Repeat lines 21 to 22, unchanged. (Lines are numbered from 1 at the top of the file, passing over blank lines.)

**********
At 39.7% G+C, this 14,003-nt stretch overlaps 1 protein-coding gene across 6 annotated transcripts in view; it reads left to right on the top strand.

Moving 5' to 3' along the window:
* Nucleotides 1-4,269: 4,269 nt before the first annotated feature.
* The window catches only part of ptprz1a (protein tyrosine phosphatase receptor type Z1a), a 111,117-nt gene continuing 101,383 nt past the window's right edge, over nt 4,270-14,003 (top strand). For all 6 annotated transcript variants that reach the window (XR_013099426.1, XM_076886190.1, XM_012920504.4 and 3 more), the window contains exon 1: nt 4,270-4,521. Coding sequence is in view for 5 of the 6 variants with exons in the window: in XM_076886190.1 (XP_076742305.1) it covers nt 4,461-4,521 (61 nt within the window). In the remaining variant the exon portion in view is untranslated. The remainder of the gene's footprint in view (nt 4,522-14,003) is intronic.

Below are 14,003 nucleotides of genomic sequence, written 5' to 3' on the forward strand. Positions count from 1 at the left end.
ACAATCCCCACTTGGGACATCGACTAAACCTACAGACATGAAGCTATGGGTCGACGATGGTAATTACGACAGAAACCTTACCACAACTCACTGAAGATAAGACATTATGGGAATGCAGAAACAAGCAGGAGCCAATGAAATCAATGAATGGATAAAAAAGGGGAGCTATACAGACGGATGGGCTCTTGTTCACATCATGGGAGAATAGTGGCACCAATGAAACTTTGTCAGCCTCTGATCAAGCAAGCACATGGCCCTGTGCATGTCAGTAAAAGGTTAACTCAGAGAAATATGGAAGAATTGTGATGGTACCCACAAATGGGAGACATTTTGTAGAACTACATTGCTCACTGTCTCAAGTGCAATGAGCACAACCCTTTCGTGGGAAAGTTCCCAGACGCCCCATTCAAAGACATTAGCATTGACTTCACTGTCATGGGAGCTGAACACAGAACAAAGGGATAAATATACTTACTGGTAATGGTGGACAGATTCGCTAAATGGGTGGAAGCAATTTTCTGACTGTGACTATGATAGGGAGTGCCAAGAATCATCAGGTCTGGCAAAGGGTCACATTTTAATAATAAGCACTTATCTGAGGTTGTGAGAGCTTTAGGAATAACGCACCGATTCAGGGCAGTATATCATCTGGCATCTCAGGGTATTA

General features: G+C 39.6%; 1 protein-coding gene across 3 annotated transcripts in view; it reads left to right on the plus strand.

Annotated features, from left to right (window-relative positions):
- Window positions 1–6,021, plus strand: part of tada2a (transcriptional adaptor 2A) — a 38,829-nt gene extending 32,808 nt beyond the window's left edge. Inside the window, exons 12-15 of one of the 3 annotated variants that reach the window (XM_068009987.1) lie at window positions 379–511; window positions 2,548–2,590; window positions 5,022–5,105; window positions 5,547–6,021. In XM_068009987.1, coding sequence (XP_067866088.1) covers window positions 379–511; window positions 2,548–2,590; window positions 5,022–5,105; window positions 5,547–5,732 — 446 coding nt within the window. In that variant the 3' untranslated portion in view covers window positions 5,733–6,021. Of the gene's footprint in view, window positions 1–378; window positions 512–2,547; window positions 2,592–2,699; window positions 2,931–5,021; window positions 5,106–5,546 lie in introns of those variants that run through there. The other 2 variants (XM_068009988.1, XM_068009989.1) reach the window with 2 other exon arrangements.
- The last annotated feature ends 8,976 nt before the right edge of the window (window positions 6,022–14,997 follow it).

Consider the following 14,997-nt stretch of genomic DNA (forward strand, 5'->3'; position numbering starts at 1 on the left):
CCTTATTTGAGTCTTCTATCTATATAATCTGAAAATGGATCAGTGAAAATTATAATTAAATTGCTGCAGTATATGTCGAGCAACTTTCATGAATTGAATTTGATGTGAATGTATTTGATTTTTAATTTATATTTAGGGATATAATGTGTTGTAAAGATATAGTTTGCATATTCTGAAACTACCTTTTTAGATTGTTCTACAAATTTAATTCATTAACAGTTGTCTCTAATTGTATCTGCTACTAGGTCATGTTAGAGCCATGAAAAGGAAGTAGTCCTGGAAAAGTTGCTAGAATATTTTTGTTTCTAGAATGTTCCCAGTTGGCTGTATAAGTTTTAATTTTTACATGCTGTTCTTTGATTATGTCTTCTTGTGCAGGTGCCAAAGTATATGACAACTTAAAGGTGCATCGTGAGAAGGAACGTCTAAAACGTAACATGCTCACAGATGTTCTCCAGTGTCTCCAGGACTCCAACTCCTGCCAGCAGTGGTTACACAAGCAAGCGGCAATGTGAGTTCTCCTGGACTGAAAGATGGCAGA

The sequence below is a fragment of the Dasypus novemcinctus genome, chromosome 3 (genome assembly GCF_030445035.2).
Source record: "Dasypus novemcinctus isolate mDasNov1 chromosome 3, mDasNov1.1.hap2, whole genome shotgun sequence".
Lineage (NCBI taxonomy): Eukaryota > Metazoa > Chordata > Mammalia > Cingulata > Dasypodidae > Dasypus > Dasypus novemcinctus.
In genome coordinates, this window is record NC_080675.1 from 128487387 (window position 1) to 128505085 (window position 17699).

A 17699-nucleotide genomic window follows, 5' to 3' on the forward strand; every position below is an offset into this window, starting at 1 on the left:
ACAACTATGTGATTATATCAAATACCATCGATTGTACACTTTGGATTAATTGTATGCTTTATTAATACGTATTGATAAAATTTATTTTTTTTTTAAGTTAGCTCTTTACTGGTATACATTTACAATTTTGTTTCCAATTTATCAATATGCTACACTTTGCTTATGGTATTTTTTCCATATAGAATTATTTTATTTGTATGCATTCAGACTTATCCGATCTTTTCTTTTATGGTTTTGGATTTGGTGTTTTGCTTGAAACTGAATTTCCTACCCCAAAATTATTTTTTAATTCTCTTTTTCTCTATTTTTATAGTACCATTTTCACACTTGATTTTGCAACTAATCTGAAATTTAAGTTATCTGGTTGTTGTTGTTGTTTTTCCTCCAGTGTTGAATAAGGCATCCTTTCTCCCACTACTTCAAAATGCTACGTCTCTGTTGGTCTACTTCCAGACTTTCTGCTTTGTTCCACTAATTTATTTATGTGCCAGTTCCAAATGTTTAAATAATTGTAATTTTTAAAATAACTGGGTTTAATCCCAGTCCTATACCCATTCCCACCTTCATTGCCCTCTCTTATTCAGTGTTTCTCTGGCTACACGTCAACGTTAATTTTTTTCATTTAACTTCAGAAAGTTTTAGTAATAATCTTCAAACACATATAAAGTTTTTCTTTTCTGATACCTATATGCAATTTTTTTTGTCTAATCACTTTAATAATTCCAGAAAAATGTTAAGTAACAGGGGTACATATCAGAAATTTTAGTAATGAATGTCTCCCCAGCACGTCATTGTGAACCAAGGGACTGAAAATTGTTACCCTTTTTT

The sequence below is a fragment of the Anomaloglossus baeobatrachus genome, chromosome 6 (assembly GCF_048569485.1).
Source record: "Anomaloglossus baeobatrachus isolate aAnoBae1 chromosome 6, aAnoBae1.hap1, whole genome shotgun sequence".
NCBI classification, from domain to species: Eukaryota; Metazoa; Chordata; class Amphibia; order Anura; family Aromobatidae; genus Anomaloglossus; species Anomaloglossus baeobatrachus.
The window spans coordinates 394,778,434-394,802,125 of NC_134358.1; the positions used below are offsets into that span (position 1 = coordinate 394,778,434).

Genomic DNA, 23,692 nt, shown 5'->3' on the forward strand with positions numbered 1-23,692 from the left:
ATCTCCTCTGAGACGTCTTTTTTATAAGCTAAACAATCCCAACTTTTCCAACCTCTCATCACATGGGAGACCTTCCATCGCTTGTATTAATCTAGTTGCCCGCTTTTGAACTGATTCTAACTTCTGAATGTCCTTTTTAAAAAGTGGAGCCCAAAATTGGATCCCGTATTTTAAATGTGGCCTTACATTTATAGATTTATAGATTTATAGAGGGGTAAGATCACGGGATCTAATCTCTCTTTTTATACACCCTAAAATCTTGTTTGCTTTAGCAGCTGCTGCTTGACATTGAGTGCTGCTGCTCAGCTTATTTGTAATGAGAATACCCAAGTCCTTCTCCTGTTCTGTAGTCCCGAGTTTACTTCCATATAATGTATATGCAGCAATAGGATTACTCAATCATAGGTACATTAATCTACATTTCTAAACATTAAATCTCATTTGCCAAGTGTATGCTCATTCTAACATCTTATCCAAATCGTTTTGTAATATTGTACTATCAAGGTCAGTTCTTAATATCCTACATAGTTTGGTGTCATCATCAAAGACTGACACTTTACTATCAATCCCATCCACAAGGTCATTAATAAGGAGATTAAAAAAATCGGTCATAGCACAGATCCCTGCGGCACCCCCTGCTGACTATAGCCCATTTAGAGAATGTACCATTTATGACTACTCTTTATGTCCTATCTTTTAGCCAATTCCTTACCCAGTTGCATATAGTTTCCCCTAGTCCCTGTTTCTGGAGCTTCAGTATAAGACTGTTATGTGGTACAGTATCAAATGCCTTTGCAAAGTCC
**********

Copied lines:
NCBI classification, from domain to species: Eukaryota; Metazoa; Chordata; class Amphibia; order Anura; family Aromobatidae; genus Anomaloglossus; species Anomaloglossus baeobatrachus.
The window spans coordinates 394,778,434-394,802,125 of NC_134358.1; the positions used below are offsets into that span (position 1 = coordinate 394,778,434).